activated sodium bentonite
Sodium bentonite generated from calcium bentonite through activation, with hydraulic conductivities of approx. 5 x 10-11 m/s. The water absorption capacity (after 24 hours) is approx. 600 %.
Federal Institute for Material Research and Testing, Berlin
A fine-grained swellable clay with montmorillonite as the predominant material with very low hydraulic conductivities (approx. 1 x 10-9 up to 5 x 10-12 m/s). Through the relatively large negatively charged surface (approx. up to 800 m_/g), e. g. natural sodium bentonite has a high cation exchange capacity (approx. 80 up to 120 mval/100 g) and hence a high contaminant adsorption capacity. In geosynthetic clay liners nearly exclusively natural sodium bentonite is used, occasionally activated sodium bentonite.
See geosynthetic clay liner
Method to connect fibres of a fleece to form a nonwoven. Common methods are mechanical (needle-punching ), thermal or chemical bonding .
chemically bonded nonwoven
A nonwoven soaked in a fluid adhesive and dried hereafter with the fibre crossing points bonded together, creating a stiff nonwoven with low elongation and therefore susceptible to damage during installation. Chemically bonded nonwovens are rarely found in geosynthetic applications.
See geosynthetic clay liner
See thermally bonded nonwoven
Initial elongation in the construction status without special force absorption, especially with wovens, caused by tensile elements crossing each other and bonded without junction stiffness.
A weight-per-unit-length measure (fineness) of a yarn, filament, fibre, or other textile strand for expressing the mass in grams of 9,000 m.
German Institute for Construction Technology, Berlin
Three-dimensional product from synthetic raw materials which can collect and discharge liquids and gases in the plane (see drainage).
See geosynthetic drainage system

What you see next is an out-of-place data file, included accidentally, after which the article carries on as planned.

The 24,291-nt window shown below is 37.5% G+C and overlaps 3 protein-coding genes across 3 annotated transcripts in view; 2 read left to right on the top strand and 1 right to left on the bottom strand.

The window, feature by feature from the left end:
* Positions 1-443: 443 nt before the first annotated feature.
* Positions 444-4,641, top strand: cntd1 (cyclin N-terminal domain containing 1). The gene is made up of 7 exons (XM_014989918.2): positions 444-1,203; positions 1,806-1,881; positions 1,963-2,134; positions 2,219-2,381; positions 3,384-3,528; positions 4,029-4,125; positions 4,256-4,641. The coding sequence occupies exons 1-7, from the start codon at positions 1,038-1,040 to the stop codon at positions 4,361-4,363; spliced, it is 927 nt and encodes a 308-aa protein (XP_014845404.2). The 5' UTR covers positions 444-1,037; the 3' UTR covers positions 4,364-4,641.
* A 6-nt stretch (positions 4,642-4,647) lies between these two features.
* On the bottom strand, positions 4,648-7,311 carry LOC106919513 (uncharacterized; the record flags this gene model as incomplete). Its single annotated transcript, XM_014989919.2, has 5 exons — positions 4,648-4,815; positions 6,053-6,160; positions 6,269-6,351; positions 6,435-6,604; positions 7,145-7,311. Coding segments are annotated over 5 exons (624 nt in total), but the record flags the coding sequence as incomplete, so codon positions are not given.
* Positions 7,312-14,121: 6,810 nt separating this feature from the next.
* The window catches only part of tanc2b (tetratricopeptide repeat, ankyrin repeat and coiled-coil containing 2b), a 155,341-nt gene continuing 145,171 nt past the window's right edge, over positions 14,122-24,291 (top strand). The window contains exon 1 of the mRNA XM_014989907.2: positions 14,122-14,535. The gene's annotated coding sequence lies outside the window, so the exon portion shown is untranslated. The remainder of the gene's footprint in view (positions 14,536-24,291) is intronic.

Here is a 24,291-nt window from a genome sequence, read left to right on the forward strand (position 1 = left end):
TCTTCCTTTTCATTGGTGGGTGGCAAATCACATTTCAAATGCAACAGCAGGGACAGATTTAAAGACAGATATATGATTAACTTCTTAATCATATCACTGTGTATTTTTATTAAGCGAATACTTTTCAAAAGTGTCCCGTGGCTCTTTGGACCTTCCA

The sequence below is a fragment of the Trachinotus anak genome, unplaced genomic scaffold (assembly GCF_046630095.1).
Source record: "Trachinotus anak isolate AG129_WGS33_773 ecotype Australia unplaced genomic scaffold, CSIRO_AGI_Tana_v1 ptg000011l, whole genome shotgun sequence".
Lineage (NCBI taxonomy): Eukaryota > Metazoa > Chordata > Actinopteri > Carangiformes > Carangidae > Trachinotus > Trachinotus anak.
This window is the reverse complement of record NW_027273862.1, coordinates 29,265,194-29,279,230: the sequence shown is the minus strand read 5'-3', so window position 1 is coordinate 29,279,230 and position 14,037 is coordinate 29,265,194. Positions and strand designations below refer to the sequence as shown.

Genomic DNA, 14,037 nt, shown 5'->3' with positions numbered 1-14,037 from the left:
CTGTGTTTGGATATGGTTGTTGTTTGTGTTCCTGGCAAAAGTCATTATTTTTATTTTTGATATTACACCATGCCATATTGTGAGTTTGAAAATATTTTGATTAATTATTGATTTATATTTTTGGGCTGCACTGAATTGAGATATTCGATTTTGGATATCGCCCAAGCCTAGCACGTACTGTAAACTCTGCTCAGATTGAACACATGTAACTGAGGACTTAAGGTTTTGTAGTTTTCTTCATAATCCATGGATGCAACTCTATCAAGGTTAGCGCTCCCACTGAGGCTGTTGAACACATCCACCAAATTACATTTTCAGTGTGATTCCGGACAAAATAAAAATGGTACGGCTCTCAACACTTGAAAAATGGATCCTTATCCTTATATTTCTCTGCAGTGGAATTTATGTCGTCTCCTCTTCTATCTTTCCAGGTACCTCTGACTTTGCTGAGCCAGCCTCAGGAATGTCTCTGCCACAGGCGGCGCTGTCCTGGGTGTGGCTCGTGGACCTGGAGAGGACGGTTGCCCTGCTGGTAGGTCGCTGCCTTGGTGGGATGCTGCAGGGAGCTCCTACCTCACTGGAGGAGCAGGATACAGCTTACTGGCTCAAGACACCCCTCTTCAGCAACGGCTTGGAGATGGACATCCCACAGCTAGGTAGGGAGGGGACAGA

A weight-per-unit-length measure (fineness) of a yarn, filament, fibre, or other textile strand for expressing the mass in grams of 10,000 m.
Three-dimensional, convoluted, irregular structure of an erosion control or drainage layer from monofilaments which are arranged directionally independent.
Punched homogeneos geomembrane which is stretched in one or more directions to cause an orientation of the polymer molecules. This creates homogeneous tensile strengths at low strains for reinforcement applications. The stiff junctions and the force transfer to the soil is achieved by an interlocking mechanism. Due to the large cross-sectional shape of the bars, stretched geogrids achieve a higher robustness against installation loads than woven fabrics.
See geosynthetic clay liner
Multi-layered material with at least one geotextile or geotextile-related product which takes over several functions (filtration, drainage, separation, reinforcement, packing, erosion control, protection and sealing), e. g. geosynthetic drainage system (separation, filtration, drainage; on a geomembrane additionally protection).
A planar synthetic structure consisting of a regular open network of integrally connected tensile elements, which may be linked by extrusion, bonding or interlacing (e.g. knitted), used in contact with soil/rock and/or other geotechnical material in reinforcement applications. It is i.e. differentiated between junction stiff (welded bars) and flexible (e.g. PVC coated) geogrids.